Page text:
Recipe for Disaster

Domestic violence reporting is down, but violence doesn’t stop for COVID-19

Domestic violence advocates raised alarms after the world shut down to slow the spread of the coronavirus — according to the American Psychological Association, the stress of COVID-19 may increase the risk of domestic violence at home.

But the Lane County District Attorney’s Office has seen a 16 percent decrease in domestic violence cases, also known as intimate partner violence cases, and a 17 percent decrease in restraining orders compared to this time last year. Why?

It’s not good news. While the DA’s Office has seen a decrease, Womenspace, a nonprofit that supports survivors and operates the county’s old domestic violence shelter, has seen an increase in calls to its crisis line.

“I would say that they’ve doubled,” says Brandi Yanez, a Womenspace advocate who has been taking crisis calls at home.

DA Victim’s Services Director Lori Silano says she believes reporting is down because resources are more limited during the pandemic. “Abusers are at home and not working,” she says. “So they are keeping their victims isolated, where they can’t reach out for resources because they’re constantly together.”

Silano and Yanez say that while reporting is down, isolation can be more dangerous for people in abusive situations. “There’s nowhere to go,” Yanez says. “There’s so much fear involved and isolation. Tensions are high in our households without abuse, you know.” 

“When you’re supposed to shelter at home, there’s no reprieve for a survivor,” Yanez says.

Silano also had to send home her staff, including the domestic violence advocate, and volunteers, who help out in the protective order clinic. While the clinic is still running, Silano is now doing much of the work herself, and she spends a large part  of her day brainstorming ways to help clients. 

For example, Womenspace referred a woman who needed to file a protective order to Silano. The woman is isolated at home with two kids, no transportation, friends or family, and no wallet or ID, Silano says.

“I’m now going to try and figure out okay, can we get her to a hotel?” Silano says. “How can I get her transportation out of the apartment to a hotel — and most hotels won’t allow you to check in if you don’t have ID. Trying to find a hotel that will accept her without ID, different challenge. And then how is she going to get from the hotel down to the courthouse?”

Yanez says safety planning has changed because resources like shelters are limited. “We have to think of other creative ways to help house people, especially when they’re in danger,” she says. Sometimes that means finding a hotel or connecting with out-of-town shelters.

While her staff at the DA’s office is limited, Victim’s Services is still open, with modifications to allow for social distancing. In the morning, Silano helps people apply for protective orders through a glass window. A judge holds telephonic hearings after 10 am, Silano says, and the Lane County Sheriff’s Office will serve protective orders in the afternoon.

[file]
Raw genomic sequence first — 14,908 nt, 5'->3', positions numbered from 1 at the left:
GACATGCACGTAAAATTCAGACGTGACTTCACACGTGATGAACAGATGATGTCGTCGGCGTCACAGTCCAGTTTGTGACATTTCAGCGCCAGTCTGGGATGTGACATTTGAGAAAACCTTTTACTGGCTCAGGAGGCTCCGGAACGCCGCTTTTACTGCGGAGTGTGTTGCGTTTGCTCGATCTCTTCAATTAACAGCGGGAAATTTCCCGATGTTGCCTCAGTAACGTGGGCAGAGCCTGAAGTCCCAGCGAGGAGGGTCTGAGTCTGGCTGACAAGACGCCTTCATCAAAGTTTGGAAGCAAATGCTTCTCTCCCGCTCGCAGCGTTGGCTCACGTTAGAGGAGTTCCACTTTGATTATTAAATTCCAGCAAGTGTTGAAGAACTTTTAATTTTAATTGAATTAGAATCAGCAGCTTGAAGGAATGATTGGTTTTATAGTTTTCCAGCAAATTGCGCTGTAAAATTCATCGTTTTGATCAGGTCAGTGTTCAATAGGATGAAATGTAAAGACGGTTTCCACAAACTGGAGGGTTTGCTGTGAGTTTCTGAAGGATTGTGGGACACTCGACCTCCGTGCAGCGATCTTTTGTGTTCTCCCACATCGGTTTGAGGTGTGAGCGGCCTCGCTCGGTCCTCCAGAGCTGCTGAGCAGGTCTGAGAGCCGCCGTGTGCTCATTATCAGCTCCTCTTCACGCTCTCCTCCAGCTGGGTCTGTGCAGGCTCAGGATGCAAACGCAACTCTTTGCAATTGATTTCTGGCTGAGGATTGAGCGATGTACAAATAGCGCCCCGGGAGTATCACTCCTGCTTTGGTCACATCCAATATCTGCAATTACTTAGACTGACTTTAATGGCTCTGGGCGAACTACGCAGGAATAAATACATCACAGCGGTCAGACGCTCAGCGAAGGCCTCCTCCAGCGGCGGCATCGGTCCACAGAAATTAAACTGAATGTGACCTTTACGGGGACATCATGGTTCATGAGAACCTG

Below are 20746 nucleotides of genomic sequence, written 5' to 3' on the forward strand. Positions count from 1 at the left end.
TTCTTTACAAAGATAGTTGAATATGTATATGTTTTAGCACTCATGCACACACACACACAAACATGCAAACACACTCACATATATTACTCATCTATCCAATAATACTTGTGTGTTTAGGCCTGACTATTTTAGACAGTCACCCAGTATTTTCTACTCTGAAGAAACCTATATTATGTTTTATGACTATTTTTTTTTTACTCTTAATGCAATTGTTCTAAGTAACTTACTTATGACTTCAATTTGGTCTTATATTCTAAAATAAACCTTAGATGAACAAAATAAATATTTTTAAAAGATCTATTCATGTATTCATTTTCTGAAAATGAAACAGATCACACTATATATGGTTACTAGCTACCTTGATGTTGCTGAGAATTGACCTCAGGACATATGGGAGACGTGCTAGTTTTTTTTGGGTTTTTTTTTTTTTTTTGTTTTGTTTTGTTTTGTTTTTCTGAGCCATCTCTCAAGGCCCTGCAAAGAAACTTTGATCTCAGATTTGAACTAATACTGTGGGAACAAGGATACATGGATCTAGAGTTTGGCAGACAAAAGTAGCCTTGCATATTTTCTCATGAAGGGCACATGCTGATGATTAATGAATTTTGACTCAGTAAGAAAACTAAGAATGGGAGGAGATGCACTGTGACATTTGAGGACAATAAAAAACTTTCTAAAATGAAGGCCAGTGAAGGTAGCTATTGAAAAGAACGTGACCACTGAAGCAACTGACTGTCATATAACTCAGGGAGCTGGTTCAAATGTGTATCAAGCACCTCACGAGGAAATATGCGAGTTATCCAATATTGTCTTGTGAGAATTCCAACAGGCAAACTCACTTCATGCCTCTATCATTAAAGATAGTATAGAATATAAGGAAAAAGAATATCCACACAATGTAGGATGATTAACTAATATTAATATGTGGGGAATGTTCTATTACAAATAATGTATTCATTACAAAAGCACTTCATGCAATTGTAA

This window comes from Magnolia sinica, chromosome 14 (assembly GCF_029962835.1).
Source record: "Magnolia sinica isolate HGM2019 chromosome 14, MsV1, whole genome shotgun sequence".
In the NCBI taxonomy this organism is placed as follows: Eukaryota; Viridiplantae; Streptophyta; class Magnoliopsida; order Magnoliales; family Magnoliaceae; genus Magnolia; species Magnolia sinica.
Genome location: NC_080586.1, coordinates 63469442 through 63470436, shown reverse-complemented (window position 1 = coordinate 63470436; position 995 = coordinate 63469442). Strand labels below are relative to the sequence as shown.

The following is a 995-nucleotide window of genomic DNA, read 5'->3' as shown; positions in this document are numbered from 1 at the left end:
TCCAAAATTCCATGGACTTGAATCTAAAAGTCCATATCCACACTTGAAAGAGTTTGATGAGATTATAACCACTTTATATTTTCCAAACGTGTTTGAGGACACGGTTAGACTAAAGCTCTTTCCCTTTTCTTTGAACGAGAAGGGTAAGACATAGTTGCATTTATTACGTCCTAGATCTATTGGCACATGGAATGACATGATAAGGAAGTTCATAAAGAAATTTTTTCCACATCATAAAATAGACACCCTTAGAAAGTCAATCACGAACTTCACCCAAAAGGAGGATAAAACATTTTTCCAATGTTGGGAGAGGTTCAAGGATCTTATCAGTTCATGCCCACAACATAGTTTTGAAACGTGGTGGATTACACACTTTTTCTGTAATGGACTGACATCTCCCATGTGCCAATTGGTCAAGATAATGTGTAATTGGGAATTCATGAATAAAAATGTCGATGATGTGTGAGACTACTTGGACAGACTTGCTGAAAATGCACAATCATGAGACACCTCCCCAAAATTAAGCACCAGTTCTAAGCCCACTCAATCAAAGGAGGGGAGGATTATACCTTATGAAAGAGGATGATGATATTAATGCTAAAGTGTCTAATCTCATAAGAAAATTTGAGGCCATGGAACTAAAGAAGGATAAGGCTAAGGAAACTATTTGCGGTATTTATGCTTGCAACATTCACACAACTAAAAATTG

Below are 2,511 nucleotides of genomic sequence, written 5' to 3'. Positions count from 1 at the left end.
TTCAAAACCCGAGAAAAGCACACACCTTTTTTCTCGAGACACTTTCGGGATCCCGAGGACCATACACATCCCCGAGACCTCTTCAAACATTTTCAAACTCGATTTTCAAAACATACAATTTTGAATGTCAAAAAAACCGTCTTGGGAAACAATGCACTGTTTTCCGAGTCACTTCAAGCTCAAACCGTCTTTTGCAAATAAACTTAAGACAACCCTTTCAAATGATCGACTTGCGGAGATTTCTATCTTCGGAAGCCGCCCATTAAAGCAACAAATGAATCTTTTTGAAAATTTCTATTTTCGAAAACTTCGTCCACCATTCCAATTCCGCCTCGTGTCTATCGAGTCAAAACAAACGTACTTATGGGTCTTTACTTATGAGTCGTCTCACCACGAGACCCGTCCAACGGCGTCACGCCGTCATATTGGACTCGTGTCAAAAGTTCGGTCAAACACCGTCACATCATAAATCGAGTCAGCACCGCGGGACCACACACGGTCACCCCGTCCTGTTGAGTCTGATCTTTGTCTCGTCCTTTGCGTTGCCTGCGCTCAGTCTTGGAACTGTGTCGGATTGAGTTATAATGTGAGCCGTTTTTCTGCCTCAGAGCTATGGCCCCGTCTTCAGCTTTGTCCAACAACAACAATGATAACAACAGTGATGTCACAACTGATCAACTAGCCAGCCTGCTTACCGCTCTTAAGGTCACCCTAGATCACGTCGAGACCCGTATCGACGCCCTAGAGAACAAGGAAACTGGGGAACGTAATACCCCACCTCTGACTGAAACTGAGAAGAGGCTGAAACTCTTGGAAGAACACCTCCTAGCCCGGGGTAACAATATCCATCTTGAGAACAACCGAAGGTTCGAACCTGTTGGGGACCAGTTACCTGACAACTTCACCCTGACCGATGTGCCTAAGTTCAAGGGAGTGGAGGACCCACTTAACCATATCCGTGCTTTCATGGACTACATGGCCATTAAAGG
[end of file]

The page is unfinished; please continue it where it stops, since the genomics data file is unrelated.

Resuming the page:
Silano says she sends out packets of information to survivors as she gets new cases, but she doesn’t have time to call and check up on them. “I answer their questions when they call in,” she says, “but because of my short staffing and not having my domestic violence advocate here, I’m unable to do those first phone calls to follow up, to see how they’re doing because I just don’t have the resources or time.”

Womenspace has launched a new chat function, which allows survivors to reach out without fear of being overheard, Yanez says. It’s been successful so far, she says. “It’s a really safe option for people to get services quietly because you can do it off your phone or the computer,” she says. 

“And all of the data on the — even the search history — it deletes all the pages that you visited. Totally wipes it out,” Yanez says.

Yanez says that people who are concerned that a friend or family member is being abused can also reach out to Womenspace, rather than tell them to leave. 

“It’s more beneficial for folks to have an open mind and an open heart and ears and say, ‘Hey, I understand that you’re going through this. And there’s not anything that I can do or say to make this decision for you, but I’m here to support you. And these are the tools that I learned,’” Yanez says.

Womenspace Crisis Line can be reached 24 hours a day at 541-485-6513 or 800-281-2800. The chat function can be accessed from its website. 

The Lane County District Attorney Victim’s Services Division is open Monday-Friday from 8 am to 12 pm at 125 E 8th Ave, Room 400 in Eugene. To apply for a protective order, arrive by 8:30 am.